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doubt whether it'is possible so grossly to deceive one whose principal employment has, for thirty years, been the observation of mankind. What she said to me, she both thought and felt; nobody shall ever persuade me of the contrary.

Sincerity and good-nature are legibly inscribed on the countenance of the hereditary prince. Prince Leopold and the two princesses appear to be rather bashful. All of them conversed with me in the German language; which the hereditary prince, in particular, speaks very fluently. The reciprocal behaviour of the children to the mother, and the mother to the children, which I had an opportunity of observing, is so tender, so unaffected, as to inspire the bosom of the stranger with the most agreeable sentiments. It is likewise a commendable trait in the character of the queen, that she is still so strongly attached to her native land. On entering her antichamber you hear nothing but German, and honest German faces every where smile upon you. The queen receives every week from Vienna, a written account of all occurrences remarkable or not in that city. She calls it her chronicle of lies, but has suffered it to be sent for thirty years without countermanding it*.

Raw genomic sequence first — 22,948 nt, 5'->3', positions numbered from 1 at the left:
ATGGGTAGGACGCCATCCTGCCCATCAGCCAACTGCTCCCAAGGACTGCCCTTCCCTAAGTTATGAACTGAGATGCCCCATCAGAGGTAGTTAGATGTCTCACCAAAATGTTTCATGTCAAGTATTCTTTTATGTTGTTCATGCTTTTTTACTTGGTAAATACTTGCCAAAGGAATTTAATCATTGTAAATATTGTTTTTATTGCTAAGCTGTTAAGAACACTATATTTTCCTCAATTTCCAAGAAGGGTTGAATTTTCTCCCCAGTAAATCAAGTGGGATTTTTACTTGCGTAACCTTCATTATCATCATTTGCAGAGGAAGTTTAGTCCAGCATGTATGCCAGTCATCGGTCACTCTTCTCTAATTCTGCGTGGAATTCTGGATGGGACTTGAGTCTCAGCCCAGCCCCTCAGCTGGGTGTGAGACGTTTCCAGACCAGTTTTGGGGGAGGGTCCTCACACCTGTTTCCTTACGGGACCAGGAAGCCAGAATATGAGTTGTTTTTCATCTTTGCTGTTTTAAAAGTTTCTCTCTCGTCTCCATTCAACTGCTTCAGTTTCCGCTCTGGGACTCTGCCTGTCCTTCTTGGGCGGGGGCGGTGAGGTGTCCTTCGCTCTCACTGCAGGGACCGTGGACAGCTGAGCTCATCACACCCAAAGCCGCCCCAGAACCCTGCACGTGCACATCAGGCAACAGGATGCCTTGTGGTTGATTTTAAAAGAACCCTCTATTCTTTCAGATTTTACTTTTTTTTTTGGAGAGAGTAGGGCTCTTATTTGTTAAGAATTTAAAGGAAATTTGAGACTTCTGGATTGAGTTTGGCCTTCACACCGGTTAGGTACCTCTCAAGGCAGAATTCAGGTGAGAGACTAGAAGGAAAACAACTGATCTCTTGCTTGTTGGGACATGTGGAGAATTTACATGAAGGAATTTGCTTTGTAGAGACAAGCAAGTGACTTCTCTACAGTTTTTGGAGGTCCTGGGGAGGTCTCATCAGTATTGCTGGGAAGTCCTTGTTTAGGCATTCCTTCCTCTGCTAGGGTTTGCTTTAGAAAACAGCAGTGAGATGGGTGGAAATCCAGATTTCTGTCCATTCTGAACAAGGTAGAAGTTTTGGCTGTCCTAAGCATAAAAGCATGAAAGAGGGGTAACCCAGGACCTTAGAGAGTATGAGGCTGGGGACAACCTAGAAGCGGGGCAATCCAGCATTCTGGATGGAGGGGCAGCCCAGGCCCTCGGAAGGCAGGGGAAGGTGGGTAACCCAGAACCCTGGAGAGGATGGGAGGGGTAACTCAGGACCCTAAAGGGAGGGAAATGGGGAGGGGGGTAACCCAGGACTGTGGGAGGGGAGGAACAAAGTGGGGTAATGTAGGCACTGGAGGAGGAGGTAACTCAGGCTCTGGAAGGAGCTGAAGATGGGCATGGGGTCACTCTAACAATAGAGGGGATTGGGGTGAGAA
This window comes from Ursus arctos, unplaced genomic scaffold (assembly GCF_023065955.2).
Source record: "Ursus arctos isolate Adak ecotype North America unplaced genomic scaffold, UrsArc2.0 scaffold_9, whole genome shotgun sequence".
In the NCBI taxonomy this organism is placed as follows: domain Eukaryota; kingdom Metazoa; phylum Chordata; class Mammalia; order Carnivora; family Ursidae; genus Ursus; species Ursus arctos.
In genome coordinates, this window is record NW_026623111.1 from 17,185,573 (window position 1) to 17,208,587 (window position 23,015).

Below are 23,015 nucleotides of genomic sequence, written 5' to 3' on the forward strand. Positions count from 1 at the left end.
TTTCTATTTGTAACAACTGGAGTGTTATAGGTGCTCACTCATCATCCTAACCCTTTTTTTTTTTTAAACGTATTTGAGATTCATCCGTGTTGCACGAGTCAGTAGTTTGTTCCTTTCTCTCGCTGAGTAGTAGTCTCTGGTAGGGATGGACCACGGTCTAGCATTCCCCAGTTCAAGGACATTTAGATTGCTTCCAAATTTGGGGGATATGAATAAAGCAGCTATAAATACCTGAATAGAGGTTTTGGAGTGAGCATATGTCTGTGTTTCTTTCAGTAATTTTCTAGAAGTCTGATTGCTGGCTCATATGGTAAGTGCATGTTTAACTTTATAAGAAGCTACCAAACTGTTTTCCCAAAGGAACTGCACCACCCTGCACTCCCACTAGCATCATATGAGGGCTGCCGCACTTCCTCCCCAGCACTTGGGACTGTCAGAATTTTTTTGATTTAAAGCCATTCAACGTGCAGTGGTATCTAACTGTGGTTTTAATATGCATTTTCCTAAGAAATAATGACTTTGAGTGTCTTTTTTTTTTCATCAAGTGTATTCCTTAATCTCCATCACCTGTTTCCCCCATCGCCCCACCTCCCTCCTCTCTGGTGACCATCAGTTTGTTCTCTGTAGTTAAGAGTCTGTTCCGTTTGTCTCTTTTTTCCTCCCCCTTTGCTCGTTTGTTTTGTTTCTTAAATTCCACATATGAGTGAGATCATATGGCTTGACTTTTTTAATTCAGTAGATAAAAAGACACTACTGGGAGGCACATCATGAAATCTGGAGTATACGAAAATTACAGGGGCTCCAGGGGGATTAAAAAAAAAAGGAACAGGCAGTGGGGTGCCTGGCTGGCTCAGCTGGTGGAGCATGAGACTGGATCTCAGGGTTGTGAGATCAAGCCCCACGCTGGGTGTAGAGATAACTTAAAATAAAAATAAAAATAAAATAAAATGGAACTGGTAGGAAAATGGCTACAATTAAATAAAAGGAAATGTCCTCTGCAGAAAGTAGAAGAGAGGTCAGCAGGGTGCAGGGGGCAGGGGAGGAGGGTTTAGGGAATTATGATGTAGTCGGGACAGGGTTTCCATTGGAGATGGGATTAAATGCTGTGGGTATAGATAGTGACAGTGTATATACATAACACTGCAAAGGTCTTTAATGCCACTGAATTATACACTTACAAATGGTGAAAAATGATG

* The late persecutions of this unfortunate Princess give additional interest to her history. Buonaparte, a few months since, with all the usual acrimony of his hatred, declared that she had ceased to reign. We may, however, trust that the suspension of her regal power is but temporary, and that she will owe the recovery of her throne to the valour of Britons !


Described in Poetry and in Prose.

Ler Fame no longer boast the Grecian age,
The godlike Ammon, or the Theban sage;